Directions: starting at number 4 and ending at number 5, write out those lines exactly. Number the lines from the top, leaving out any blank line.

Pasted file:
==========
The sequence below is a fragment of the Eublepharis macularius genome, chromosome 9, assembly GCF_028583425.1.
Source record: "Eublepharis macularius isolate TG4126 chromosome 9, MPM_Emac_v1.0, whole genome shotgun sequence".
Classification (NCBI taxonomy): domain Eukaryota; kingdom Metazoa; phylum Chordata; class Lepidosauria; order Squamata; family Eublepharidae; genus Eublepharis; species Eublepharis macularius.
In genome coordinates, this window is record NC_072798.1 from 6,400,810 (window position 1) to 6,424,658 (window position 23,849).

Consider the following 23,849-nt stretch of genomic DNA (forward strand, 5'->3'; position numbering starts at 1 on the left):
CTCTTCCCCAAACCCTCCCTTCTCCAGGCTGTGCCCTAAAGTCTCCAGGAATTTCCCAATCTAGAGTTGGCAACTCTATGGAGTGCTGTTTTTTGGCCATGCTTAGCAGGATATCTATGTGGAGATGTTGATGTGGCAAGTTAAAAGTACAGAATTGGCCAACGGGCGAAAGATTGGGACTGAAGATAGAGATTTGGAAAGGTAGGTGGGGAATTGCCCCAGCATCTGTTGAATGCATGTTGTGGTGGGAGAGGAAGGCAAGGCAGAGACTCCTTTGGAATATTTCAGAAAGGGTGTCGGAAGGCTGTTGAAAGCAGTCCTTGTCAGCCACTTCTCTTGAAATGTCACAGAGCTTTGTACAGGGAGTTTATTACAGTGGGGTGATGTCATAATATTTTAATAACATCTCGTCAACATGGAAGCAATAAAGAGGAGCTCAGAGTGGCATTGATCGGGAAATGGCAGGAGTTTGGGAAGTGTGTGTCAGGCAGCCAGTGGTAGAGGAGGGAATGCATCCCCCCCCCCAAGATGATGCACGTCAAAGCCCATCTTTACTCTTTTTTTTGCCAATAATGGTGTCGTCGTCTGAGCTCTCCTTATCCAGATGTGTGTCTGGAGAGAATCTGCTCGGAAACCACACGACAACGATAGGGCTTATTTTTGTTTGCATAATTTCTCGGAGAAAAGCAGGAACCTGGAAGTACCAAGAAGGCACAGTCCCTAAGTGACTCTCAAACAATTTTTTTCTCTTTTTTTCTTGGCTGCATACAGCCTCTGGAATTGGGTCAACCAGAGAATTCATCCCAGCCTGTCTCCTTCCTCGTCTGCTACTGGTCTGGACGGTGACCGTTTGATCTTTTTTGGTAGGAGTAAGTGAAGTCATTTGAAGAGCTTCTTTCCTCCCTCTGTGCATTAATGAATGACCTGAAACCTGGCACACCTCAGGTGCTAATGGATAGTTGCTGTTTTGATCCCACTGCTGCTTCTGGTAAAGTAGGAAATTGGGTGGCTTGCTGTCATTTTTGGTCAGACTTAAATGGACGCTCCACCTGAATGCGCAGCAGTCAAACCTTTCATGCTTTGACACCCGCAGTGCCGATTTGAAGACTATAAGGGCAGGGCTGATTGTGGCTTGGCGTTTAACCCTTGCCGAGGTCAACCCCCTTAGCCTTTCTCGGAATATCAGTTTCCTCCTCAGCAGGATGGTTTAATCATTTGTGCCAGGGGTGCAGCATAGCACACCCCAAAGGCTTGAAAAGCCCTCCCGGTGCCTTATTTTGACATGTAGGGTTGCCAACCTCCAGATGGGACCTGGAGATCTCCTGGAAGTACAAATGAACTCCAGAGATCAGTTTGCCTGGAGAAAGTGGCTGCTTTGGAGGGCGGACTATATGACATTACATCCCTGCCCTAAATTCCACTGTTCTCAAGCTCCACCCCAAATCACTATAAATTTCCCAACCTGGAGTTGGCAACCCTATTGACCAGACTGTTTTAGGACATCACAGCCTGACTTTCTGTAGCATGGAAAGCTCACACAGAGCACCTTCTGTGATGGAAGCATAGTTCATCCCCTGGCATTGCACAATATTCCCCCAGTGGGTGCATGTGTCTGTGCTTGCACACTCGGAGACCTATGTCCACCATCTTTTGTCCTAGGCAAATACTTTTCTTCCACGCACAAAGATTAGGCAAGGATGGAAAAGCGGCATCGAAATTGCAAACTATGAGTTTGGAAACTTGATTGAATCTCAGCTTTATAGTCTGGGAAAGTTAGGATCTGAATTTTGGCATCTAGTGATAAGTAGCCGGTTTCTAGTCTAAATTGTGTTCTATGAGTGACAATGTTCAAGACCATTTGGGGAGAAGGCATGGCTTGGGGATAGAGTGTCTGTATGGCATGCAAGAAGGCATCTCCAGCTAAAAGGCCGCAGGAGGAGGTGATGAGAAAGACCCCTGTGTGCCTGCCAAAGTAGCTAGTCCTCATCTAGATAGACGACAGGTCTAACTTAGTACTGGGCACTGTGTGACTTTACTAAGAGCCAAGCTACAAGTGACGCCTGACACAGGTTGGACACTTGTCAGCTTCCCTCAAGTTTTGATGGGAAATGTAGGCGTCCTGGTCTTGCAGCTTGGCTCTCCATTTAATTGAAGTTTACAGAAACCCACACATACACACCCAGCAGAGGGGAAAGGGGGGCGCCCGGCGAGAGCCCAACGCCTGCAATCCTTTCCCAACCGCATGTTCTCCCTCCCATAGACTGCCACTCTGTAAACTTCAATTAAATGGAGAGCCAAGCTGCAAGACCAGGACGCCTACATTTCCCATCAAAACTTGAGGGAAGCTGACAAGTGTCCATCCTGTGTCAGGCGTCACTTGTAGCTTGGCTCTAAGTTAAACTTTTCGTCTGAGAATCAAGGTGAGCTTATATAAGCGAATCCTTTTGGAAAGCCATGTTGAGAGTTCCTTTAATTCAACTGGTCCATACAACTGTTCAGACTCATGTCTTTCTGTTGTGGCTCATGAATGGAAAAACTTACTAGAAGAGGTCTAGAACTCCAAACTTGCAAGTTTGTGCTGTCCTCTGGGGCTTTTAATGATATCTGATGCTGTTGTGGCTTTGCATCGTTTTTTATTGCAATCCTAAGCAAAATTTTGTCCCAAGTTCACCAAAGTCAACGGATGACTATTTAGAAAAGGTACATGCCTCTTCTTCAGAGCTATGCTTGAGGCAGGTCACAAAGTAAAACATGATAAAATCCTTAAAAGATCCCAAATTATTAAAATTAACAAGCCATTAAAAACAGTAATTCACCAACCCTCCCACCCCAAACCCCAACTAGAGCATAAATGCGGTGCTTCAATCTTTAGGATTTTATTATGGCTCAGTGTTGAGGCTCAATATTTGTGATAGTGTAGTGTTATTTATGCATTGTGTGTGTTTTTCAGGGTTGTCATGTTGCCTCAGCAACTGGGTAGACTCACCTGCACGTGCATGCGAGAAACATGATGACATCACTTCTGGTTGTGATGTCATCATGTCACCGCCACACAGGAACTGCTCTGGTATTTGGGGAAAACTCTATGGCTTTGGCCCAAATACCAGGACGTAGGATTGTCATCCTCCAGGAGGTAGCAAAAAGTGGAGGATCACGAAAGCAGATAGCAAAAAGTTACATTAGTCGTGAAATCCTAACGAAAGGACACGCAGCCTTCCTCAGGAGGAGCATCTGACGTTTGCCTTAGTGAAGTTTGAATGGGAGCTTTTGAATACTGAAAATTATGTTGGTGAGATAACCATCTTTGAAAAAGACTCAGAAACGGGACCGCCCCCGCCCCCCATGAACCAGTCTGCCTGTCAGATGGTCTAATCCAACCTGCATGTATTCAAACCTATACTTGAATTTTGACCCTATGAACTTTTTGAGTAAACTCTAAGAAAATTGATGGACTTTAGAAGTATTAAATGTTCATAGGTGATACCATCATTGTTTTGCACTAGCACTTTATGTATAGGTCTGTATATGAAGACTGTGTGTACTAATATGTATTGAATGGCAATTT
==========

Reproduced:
In genome coordinates, this window is record NC_072798.1 from 6,400,810 (window position 1) to 6,424,658 (window position 23,849).

Consider the following 23,849-nt stretch of genomic DNA (forward strand, 5'->3'; position numbering starts at 1 on the left):